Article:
02-12-2021 11:05 AM
My 14yo son has said he thinks he might be trans. This is a big shock to us, his parents, as there has been nothing in his past behaviour, or thoughts he has expressed that give any clue to this. He has siblings (23 yo sister recently returned home, 26yo brother living not far away) he is very much like an only child.
Now, we are very much at the stage of not being convinced it is real.
- this is sudden
- spent most last year with a girlfriend (but not able to do much with Covid)
- recently passionately argued the men's rights guff that he spent time exposed to on gamer forums
-changed friendships groups at school at the end of last year, one of whom is a trans girl outside of school (but not at school
- has been seeing a psych through last year dealing with anxiety and other issues ostensibly related to some bullying in grade 7.
So...we're aware of the much reported social contagion effect and, knowing he spends a lot of time online (more than we want) we really want to sure of things before he goes down this path.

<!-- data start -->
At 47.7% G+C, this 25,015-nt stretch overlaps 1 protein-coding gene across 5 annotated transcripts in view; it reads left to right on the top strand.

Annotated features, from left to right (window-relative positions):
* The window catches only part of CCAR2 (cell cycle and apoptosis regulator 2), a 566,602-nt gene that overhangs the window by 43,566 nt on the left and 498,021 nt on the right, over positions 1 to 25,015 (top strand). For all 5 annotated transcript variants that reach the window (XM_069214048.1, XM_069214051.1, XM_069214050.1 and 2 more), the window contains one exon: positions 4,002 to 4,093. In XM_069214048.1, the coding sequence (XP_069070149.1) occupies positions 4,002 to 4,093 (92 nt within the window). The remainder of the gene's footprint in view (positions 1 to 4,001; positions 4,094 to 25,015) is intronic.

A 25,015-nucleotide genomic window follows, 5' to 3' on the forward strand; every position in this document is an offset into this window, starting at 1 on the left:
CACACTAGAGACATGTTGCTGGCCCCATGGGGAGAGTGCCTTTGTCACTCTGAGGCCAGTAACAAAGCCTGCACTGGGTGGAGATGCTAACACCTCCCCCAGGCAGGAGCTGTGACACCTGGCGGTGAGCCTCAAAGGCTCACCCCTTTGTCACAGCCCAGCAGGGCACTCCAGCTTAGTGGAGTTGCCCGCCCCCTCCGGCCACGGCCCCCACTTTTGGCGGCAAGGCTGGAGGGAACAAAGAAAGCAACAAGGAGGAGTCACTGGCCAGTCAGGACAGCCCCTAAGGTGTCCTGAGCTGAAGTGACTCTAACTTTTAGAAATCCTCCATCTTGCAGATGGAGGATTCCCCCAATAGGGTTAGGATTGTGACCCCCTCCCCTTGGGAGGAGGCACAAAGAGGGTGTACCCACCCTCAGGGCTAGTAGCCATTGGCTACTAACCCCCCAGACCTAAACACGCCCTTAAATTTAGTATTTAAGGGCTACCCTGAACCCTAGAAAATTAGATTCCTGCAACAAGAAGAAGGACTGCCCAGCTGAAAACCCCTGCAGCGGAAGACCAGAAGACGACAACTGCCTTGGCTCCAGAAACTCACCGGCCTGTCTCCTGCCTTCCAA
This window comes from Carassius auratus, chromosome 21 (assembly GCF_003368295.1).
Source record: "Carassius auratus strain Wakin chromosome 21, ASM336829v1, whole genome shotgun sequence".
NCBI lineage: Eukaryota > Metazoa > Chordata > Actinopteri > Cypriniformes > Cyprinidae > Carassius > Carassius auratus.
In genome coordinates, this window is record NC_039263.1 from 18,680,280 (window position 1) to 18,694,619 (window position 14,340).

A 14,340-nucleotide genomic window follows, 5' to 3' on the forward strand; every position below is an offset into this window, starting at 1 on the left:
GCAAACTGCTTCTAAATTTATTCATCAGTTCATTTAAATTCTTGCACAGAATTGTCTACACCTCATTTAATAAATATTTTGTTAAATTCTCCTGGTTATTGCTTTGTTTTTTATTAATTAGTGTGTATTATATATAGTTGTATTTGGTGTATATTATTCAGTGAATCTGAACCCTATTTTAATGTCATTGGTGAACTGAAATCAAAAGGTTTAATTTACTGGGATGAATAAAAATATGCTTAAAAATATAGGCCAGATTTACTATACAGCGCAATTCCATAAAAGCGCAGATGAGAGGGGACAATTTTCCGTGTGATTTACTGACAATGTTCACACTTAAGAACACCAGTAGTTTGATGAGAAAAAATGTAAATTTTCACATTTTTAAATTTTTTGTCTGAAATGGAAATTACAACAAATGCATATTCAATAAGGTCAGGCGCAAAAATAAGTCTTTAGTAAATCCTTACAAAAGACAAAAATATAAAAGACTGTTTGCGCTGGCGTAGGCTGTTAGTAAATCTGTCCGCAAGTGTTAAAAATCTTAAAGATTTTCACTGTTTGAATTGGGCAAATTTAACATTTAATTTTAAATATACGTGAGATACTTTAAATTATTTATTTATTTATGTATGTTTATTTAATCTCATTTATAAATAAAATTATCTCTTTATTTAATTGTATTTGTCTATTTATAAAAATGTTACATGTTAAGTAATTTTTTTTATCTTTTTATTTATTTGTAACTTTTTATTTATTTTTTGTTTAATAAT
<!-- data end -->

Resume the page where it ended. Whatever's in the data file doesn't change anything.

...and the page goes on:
I do want to be clear that if we are convinced that this is genuine then of course we will be supportive
02-12-2021 01:00 PM
Thanks for coming to our forums and posting about what is going on for your family. I can imagine this could be quite a confusing time for both you and your child and it's great you're looking to get some support.
Gender identity is something we chat about quite a bit on the forums, its lovely to hear that you want to be supportive of your child
Gender can be fluid and exploratory for a lot of people of all ages and it's up to the individual to label (or not label!) their gender identity however they choose to, it is also not inextricably linked with sexuality.
I understand this has come as a shock to you and your partner, sometimes these things can seem like they've come out of nowhere but that doesn't mean someones feelings around their identity are untrue or invalid.
Have you and your partner been able to have some conversations around this? It can be really helpful when all members of the family are onboard with ensuring the child knows they are loved and supported.
A great starting point could be to open the conversation with your child by saying, "I love you and I want to support you, what can we do as a family to make you feel loved and supported?" This might be things like using their preferred pronoun or talking through with them if they want to disclose this at school (here is a great content piece on that).
We also have a lovely story from a parent who speaks about their journey with their child who is trans which might be worth having a read of here.
Hope this is helpful, let us know how things are going
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